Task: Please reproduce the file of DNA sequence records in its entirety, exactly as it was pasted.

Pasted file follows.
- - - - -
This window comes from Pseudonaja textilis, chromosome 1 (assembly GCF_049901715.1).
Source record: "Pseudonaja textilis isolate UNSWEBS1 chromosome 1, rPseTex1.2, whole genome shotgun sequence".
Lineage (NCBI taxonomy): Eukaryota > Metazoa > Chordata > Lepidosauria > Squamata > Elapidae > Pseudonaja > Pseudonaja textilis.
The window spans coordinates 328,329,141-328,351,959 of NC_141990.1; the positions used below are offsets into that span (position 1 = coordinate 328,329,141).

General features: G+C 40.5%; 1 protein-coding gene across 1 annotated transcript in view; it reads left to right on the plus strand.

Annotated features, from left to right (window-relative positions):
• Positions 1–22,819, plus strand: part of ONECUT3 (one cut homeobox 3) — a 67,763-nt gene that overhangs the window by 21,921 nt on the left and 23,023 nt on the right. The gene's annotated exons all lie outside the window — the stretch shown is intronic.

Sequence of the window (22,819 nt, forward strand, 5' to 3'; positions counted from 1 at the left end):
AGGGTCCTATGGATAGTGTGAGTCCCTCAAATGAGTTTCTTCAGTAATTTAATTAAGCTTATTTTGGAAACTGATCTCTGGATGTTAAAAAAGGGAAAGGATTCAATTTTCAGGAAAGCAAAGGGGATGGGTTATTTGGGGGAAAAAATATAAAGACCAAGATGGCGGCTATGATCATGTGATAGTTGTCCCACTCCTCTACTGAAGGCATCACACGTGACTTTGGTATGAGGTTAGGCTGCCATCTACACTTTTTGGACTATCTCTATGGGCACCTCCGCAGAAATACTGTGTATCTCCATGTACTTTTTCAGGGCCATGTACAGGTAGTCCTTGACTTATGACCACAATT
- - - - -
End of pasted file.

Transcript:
This window comes from Pseudonaja textilis, chromosome 1 (assembly GCF_049901715.1).
Source record: "Pseudonaja textilis isolate UNSWEBS1 chromosome 1, rPseTex1.2, whole genome shotgun sequence".
Lineage (NCBI taxonomy): Eukaryota > Metazoa > Chordata > Lepidosauria > Squamata > Elapidae > Pseudonaja > Pseudonaja textilis.
The window spans coordinates 328,329,141-328,351,959 of NC_141990.1; the positions used below are offsets into that span (position 1 = coordinate 328,329,141).

General features: G+C 40.5%; 1 protein-coding gene across 1 annotated transcript in view; it reads left to right on the plus strand.

Annotated features, from left to right (window-relative positions):
• Positions 1–22,819, plus strand: part of ONECUT3 (one cut homeobox 3) — a 67,763-nt gene that overhangs the window by 21,921 nt on the left and 23,023 nt on the right. The gene's annotated exons all lie outside the window — the stretch shown is intronic.

Sequence of the window (22,819 nt, forward strand, 5' to 3'; positions counted from 1 at the left end):
AGGGTCCTATGGATAGTGTGAGTCCCTCAAATGAGTTTCTTCAGTAATTTAATTAAGCTTATTTTGGAAACTGATCTCTGGATGTTAAAAAAGGGAAAGGATTCAATTTTCAGGAAAGCAAAGGGGATGGGTTATTTGGGGGAAAAAATATAAAGACCAAGATGGCGGCTATGATCATGTGATAGTTGTCCCACTCCTCTACTGAAGGCATCACACGTGACTTTGGTATGAGGTTAGGCTGCCATCTACACTTTTTGGACTATCTCTATGGGCACCTCCGCAGAAATACTGTGTATCTCCATGTACTTTTTCAGGGCCATGTACAGGTAGTCCTTGACTTATGACCACAATT